World Bank Executive Director 

    The governor delegates responsibility for overseeing the day-to-day business of Korea’s interests at the World Bank to the Executive Director (ED) for Australia, Cambodia, Kiribati, Republic of Korea, Republic of Marshall Islands, Federated States of Micronesia, Mongolia, Nauru, New Zealand, Palau, Papua New Guinea, Samoa, Solomon Islands, Tuvalu and Vanuatu. EDs reside in Washington, D.C. and normally meet twice a week to decide on borrowing and financial questions, projects, and policies that impact World Bank Group general operations.   

    Nigel Richard Ray is the current ED. Boosung Kang serves as the Alternate Executive Director. 

    Shares and Voting Power 

    The member countries of the World Bank Group have a given number of shares in the capital of the institution of which they are members; this number of shares determines their voting power when decisions are reached by the Board of Executive Directors. 

    Korea holds 1.66% of the shares in the International Bank for Reconstruction and Development (IBRD) with 1.6% of voting powers, 1.07% of the shares in the International Finance Corporation (IFC) with 1.04% of voting powers, 1.01% of voting powers in the International Development Association (IDA), and finally 0.45% of the shares in the Multilateral Investment Guarantee Agency (MIGA) with 0.47% of voting powers.  

    For the latest voting status, please visit the World Bank Voting Powers webpage.  

    For information on Korea’s aid flows as a donor, please click here.  

    Last Updated: Apr 06, 2021

  • The Republic of Korea became a member of the International Bank for Reconstruction and Development (IBRD) in 1955 and joined the International Development Association (IDA) in 1961.  The Bank began its operations in Korea in 1962 when it completed the first Country Economic Report and approved an IDA credit of US$17 million to expand and improve the Korean National Railroad.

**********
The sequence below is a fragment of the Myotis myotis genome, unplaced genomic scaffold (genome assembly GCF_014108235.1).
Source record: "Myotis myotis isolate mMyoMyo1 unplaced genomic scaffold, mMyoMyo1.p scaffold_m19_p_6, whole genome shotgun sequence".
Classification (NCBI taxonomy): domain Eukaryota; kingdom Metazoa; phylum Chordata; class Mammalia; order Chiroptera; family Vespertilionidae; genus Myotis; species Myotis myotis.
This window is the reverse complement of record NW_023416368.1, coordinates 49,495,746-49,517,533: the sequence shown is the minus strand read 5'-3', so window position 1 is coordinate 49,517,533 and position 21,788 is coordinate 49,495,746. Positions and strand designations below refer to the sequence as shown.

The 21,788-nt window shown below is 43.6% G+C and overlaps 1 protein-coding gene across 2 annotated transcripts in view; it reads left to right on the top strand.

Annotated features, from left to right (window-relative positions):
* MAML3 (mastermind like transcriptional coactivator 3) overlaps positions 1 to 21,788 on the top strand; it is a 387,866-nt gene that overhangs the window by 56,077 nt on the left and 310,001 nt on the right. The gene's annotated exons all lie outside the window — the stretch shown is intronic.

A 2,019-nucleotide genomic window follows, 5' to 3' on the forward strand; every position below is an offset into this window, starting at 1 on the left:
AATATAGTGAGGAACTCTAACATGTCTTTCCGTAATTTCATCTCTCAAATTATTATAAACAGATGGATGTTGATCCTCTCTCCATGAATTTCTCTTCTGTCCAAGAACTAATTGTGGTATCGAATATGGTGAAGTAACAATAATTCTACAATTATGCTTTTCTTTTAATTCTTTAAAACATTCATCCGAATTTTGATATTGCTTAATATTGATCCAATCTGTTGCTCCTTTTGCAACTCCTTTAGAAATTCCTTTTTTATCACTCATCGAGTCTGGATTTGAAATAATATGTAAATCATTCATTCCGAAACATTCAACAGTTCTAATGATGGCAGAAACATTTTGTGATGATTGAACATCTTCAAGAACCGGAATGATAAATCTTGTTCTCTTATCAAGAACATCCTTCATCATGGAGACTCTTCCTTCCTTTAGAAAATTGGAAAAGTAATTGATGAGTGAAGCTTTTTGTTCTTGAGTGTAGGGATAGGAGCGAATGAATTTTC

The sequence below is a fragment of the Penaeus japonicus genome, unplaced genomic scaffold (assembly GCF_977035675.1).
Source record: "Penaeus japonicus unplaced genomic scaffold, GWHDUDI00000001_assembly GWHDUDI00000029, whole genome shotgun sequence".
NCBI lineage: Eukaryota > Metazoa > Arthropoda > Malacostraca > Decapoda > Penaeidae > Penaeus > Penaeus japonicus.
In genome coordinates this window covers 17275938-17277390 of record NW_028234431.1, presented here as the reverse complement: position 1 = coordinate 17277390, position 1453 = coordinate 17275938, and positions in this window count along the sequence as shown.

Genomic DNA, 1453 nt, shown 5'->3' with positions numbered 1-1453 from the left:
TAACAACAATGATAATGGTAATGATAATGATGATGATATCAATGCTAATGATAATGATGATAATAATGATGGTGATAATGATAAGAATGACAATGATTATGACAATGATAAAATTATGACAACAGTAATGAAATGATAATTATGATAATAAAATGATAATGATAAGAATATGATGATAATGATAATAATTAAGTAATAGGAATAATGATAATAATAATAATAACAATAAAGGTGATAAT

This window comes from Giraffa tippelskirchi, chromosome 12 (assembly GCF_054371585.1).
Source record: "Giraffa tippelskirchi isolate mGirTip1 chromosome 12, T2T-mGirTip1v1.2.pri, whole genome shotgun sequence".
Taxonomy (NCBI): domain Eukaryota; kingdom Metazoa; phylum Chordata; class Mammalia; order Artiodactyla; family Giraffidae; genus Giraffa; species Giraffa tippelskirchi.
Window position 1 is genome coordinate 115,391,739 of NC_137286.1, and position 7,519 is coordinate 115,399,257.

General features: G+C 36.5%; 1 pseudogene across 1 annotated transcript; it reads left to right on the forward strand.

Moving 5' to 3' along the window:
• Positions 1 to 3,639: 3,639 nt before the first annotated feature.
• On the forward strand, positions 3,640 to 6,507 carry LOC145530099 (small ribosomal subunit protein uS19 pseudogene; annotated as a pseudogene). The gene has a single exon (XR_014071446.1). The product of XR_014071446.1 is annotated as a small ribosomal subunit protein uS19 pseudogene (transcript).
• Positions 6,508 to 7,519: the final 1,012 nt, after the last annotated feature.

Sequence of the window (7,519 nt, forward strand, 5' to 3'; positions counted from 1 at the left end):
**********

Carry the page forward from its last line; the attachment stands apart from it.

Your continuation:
By 1973, Korea’s economy had progressed sufficiently to require no further IDA assistance. The Bank then supported Korea through low-interest loans, policy advice, and technical assistance from IBRD. Over the years, from IDA and IBRD, the Bank completed 133 credit or loan projects in Korea, disbursing funds totaling US$15 billion. 

    The Bank’s work in Korea evolved to match the country’s changing needs. In the early years, the Bank focused on lending for agriculture, irrigation, rural development, small and medium industry, transportation (such as roads, ports, and railways), regional and urban development, and education. Investment in agriculture increased substantially in the 1970s, and then declined in the 1980s as the economy shifted to a greater emphasis on industrial development. Priorities on human capital accumulation evolved as the economy demanded more skilled labor and research and development for science and technology.